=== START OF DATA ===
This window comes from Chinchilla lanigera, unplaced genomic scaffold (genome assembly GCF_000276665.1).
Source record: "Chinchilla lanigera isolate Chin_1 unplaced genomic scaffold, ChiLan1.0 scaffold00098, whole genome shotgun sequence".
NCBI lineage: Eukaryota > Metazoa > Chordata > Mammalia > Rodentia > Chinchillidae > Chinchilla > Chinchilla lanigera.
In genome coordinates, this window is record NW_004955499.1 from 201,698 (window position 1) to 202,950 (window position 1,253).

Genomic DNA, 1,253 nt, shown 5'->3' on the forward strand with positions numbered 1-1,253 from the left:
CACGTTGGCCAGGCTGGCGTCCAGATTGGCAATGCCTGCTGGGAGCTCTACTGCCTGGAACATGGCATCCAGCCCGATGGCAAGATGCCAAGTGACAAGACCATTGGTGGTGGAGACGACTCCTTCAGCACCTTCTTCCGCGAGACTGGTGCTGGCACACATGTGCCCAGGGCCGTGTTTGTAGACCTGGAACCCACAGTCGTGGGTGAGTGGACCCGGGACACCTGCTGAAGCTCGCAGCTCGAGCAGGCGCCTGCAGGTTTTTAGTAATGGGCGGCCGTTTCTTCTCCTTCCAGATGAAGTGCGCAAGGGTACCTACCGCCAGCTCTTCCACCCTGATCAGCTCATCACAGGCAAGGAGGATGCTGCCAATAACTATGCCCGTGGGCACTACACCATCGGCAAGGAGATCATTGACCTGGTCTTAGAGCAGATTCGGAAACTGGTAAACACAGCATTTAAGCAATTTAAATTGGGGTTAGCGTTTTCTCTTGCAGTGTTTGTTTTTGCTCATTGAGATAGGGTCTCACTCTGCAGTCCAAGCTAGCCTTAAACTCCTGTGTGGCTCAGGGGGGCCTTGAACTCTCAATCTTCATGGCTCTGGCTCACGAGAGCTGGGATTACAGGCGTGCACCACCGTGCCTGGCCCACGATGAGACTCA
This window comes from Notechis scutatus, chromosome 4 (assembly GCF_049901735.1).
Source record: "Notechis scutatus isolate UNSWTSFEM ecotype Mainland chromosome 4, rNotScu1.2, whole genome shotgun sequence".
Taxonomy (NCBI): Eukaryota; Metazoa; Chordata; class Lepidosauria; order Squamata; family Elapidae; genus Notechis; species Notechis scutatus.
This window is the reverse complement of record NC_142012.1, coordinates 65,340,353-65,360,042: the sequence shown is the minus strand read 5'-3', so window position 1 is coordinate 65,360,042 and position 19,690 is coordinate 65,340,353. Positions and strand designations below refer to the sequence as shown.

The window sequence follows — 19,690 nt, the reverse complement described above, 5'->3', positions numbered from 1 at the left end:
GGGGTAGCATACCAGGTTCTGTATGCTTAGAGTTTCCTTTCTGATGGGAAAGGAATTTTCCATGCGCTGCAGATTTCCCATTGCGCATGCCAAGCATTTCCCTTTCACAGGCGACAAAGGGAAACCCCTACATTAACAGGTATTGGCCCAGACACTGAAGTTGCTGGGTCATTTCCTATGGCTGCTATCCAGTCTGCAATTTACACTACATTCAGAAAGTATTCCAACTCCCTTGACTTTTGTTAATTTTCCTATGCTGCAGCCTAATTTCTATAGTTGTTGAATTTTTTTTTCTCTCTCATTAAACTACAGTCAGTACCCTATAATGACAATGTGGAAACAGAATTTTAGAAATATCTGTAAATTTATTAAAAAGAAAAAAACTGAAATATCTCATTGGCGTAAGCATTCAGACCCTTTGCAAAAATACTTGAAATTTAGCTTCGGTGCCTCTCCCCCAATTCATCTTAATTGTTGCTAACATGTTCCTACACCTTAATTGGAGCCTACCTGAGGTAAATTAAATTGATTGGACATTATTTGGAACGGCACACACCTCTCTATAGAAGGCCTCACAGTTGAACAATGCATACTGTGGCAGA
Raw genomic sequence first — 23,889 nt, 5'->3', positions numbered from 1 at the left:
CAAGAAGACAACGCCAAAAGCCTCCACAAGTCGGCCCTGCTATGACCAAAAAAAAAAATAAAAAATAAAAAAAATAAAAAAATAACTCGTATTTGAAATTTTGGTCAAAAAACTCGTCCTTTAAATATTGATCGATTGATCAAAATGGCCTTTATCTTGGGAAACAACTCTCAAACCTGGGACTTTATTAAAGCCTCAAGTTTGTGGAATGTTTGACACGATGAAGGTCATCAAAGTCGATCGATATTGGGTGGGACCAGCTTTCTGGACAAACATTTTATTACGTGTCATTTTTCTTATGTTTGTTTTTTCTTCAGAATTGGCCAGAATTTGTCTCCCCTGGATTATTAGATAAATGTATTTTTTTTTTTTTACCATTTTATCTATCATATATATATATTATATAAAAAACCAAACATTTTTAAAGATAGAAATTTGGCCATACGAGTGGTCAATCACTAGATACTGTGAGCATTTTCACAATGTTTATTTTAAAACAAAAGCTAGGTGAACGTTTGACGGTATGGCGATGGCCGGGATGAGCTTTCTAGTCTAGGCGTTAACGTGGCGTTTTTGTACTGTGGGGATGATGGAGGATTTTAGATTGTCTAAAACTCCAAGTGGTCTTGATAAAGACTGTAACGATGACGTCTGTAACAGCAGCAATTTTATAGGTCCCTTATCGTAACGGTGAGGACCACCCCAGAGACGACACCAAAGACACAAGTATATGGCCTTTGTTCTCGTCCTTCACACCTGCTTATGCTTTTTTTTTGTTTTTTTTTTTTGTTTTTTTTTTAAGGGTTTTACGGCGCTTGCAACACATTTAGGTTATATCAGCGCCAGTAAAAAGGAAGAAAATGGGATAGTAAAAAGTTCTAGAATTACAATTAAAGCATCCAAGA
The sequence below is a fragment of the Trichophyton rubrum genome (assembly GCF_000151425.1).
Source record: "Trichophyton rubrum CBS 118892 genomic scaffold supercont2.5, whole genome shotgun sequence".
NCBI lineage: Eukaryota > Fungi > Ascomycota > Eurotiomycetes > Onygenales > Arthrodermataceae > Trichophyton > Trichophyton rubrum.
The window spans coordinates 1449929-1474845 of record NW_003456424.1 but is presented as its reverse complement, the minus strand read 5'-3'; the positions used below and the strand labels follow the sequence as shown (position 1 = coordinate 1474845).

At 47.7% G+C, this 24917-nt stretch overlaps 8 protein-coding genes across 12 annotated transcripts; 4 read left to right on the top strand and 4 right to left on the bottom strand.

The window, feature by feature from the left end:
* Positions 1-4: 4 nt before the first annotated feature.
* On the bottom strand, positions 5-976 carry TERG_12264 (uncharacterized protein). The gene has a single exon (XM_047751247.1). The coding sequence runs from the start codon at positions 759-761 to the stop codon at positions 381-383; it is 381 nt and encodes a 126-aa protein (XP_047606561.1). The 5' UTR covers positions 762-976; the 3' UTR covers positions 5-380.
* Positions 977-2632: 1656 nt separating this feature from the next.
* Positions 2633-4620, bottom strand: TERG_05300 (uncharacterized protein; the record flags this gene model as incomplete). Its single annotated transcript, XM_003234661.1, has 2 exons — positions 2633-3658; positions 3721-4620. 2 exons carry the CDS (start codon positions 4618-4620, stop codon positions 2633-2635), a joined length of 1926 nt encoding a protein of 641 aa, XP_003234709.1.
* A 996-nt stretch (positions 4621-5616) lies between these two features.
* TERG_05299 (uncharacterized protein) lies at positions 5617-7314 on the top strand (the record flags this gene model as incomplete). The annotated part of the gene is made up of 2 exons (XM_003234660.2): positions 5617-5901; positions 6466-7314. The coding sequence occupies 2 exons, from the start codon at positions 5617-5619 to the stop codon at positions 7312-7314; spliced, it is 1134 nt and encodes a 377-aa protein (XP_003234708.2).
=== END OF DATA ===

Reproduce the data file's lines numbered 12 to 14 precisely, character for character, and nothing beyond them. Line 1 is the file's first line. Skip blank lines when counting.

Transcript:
GGGGTAGCATACCAGGTTCTGTATGCTTAGAGTTTCCTTTCTGATGGGAAAGGAATTTTCCATGCGCTGCAGATTTCCCATTGCGCATGCCAAGCATTTCCCTTTCACAGGCGACAAAGGGAAACCCCTACATTAACAGGTATTGGCCCAGACACTGAAGTTGCTGGGTCATTTCCTATGGCTGCTATCCAGTCTGCAATTTACACTACATTCAGAAAGTATTCCAACTCCCTTGACTTTTGTTAATTTTCCTATGCTGCAGCCTAATTTCTATAGTTGTTGAATTTTTTTTTCTCTCTCATTAAACTACAGTCAGTACCCTATAATGACAATGTGGAAACAGAATTTTAGAAATATCTGTAAATTTATTAAAAAGAAAAAAACTGAAATATCTCATTGGCGTAAGCATTCAGACCCTTTGCAAAAATACTTGAAATTTAGCTTCGGTGCCTCTCCCCCAATTCATCTTAATTGTTGCTAACATGTTCCTACACCTTAATTGGAGCCTACCTGAGGTAAATTAAATTGATTGGACATTATTTGGAACGGCACACACCTCTCTATAGAAGGCCTCACAGTTGAACAATGCATACTGTGGCAGA
Raw genomic sequence first — 23,889 nt, 5'->3', positions numbered from 1 at the left:
CAAGAAGACAACGCCAAAAGCCTCCACAAGTCGGCCCTGCTATGACCAAAAAAAAAAATAAAAAATAAAAAAAATAAAAAAATAACTCGTATTTGAAATTTTGGTCAAAAAACTCGTCCTTTAAATATTGATCGATTGATCAAAATGGCCTTTATCTTGGGAAACAACTCTCAAACCTGGGACTTTATTAAAGCCTCAAGTTTGTGGAATGTTTGACACGATGAAGGTCATCAAAGTCGATCGATATTGGGTGGGACCAGCTTTCTGGACAAACATTTTATTACGTGTCATTTTTCTTATGTTTGTTTTTTCTTCAGAATTGGCCAGAATTTGTCTCCCCTGGATTATTAGATAAATGTATTTTTTTTTTTTTACCATTTTATCTATCATATATATATATTATATAAAAAACCAAACATTTTTAAAGATAGAAATTTGGCCATACGAGTGGTCAATCACTAGATACTGTGAGCATTTTCACAATGTTTATTTTAAAACAAAAGCTAGGTGAACGTTTGACGGTATGGCGATGGCCGGGATGAGCTTTCTAGTCTAGGCGTTAACGTGGCGTTTTTGTACTGTGGGGATGATGGAGGATTTTAGATTGTCTAAAACTCCAAGTGGTCTTGATAAAGACTGTAACGATGACGTCTGTAACAGCAGCAATTTTATAGGTCCCTTATCGTAACGGTGAGGACCACCCCAGAGACGACACCAAAGACACAAGTATATGGCCTTTGTTCTCGTCCTTCACACCTGCTTATGCTTTTTTTTTGTTTTTTTTTTTTGTTTTTTTTTTAAGGGTTTTACGGCGCTTGCAACACATTTAGGTTATATCAGCGCCAGTAAAAAGGAAGAAAATGGGATAGTAAAAAGTTCTAGAATTACAATTAAAGCATCCAAGA